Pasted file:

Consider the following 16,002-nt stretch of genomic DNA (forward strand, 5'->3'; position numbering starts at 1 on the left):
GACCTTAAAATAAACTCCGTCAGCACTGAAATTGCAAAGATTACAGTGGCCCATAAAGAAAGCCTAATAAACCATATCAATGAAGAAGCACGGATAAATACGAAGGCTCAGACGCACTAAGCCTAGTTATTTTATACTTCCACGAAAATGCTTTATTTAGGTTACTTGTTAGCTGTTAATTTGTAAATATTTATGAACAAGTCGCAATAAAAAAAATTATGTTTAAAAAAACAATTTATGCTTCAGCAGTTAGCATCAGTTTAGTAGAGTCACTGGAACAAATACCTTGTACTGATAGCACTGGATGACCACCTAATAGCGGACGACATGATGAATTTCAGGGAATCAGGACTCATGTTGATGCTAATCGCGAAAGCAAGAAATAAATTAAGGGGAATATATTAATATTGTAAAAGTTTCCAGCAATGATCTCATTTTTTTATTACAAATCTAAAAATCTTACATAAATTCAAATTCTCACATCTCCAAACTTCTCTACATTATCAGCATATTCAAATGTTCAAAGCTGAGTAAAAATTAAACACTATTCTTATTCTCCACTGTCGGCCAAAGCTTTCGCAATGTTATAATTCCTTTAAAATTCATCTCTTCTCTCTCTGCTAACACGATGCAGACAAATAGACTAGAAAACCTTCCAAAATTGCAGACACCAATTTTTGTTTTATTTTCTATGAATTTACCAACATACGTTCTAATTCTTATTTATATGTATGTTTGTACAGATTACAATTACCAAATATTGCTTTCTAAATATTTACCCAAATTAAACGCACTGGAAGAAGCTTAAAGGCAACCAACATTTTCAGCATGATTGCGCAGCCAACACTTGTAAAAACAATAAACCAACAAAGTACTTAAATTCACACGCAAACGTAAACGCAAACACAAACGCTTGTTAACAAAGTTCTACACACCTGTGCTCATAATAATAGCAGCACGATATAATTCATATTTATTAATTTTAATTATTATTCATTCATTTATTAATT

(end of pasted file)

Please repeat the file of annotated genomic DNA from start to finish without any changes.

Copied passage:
Consider the following 16,002-nt stretch of genomic DNA (forward strand, 5'->3'; position numbering starts at 1 on the left):
GACCTTAAAATAAACTCCGTCAGCACTGAAATTGCAAAGATTACAGTGGCCCATAAAGAAAGCCTAATAAACCATATCAATGAAGAAGCACGGATAAATACGAAGGCTCAGACGCACTAAGCCTAGTTATTTTATACTTCCACGAAAATGCTTTATTTAGGTTACTTGTTAGCTGTTAATTTGTAAATATTTATGAACAAGTCGCAATAAAAAAAATTATGTTTAAAAAAACAATTTATGCTTCAGCAGTTAGCATCAGTTTAGTAGAGTCACTGGAACAAATACCTTGTACTGATAGCACTGGATGACCACCTAATAGCGGACGACATGATGAATTTCAGGGAATCAGGACTCATGTTGATGCTAATCGCGAAAGCAAGAAATAAATTAAGGGGAATATATTAATATTGTAAAAGTTTCCAGCAATGATCTCATTTTTTTATTACAAATCTAAAAATCTTACATAAATTCAAATTCTCACATCTCCAAACTTCTCTACATTATCAGCATATTCAAATGTTCAAAGCTGAGTAAAAATTAAACACTATTCTTATTCTCCACTGTCGGCCAAAGCTTTCGCAATGTTATAATTCCTTTAAAATTCATCTCTTCTCTCTCTGCTAACACGATGCAGACAAATAGACTAGAAAACCTTCCAAAATTGCAGACACCAATTTTTGTTTTATTTTCTATGAATTTACCAACATACGTTCTAATTCTTATTTATATGTATGTTTGTACAGATTACAATTACCAAATATTGCTTTCTAAATATTTACCCAAATTAAACGCACTGGAAGAAGCTTAAAGGCAACCAACATTTTCAGCATGATTGCGCAGCCAACACTTGTAAAAACAATAAACCAACAAAGTACTTAAATTCACACGCAAACGTAAACGCAAACACAAACGCTTGTTAACAAAGTTCTACACACCTGTGCTCATAATAATAGCAGCACGATATAATTCATATTTATTAATTTTAATTATTATTCATTCATTTATTAATT